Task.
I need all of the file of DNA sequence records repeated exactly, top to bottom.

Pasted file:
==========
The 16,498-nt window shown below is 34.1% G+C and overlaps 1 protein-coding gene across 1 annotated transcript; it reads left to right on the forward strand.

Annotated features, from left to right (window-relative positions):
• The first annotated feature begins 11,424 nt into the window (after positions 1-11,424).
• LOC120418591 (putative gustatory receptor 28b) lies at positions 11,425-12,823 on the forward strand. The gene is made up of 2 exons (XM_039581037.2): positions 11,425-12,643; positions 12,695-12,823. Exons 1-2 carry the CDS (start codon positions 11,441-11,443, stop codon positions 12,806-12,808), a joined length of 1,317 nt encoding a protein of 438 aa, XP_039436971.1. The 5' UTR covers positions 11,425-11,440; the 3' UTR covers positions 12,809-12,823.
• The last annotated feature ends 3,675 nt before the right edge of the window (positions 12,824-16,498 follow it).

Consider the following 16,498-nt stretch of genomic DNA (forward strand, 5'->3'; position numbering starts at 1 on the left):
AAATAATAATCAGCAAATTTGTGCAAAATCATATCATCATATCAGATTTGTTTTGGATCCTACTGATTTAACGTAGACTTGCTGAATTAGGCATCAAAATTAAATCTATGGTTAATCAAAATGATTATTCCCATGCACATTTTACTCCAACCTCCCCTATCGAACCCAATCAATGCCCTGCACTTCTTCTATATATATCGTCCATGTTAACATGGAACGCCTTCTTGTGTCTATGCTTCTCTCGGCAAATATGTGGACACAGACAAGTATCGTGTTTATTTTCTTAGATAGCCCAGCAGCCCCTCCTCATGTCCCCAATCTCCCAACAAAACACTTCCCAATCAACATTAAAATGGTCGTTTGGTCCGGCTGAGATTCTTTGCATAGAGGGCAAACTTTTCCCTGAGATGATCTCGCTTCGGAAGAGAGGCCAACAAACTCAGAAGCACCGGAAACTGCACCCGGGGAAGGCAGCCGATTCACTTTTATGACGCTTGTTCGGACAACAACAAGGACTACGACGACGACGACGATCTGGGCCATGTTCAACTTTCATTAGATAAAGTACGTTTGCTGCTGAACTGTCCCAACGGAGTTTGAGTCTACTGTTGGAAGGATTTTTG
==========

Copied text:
The 16,498-nt window shown below is 34.1% G+C and overlaps 1 protein-coding gene across 1 annotated transcript; it reads left to right on the forward strand.

Annotated features, from left to right (window-relative positions):
• The first annotated feature begins 11,424 nt into the window (after positions 1-11,424).
• LOC120418591 (putative gustatory receptor 28b) lies at positions 11,425-12,823 on the forward strand. The gene is made up of 2 exons (XM_039581037.2): positions 11,425-12,643; positions 12,695-12,823. Exons 1-2 carry the CDS (start codon positions 11,441-11,443, stop codon positions 12,806-12,808), a joined length of 1,317 nt encoding a protein of 438 aa, XP_039436971.1. The 5' UTR covers positions 11,425-11,440; the 3' UTR covers positions 12,809-12,823.
• The last annotated feature ends 3,675 nt before the right edge of the window (positions 12,824-16,498 follow it).

Consider the following 16,498-nt stretch of genomic DNA (forward strand, 5'->3'; position numbering starts at 1 on the left):
AAATAATAATCAGCAAATTTGTGCAAAATCATATCATCATATCAGATTTGTTTTGGATCCTACTGATTTAACGTAGACTTGCTGAATTAGGCATCAAAATTAAATCTATGGTTAATCAAAATGATTATTCCCATGCACATTTTACTCCAACCTCCCCTATCGAACCCAATCAATGCCCTGCACTTCTTCTATATATATCGTCCATGTTAACATGGAACGCCTTCTTGTGTCTATGCTTCTCTCGGCAAATATGTGGACACAGACAAGTATCGTGTTTATTTTCTTAGATAGCCCAGCAGCCCCTCCTCATGTCCCCAATCTCCCAACAAAACACTTCCCAATCAACATTAAAATGGTCGTTTGGTCCGGCTGAGATTCTTTGCATAGAGGGCAAACTTTTCCCTGAGATGATCTCGCTTCGGAAGAGAGGCCAACAAACTCAGAAGCACCGGAAACTGCACCCGGGGAAGGCAGCCGATTCACTTTTATGACGCTTGTTCGGACAACAACAAGGACTACGACGACGACGACGATCTGGGCCATGTTCAACTTTCATTAGATAAAGTACGTTTGCTGCTGAACTGTCCCAACGGAGTTTGAGTCTACTGTTGGAAGGATTTTTG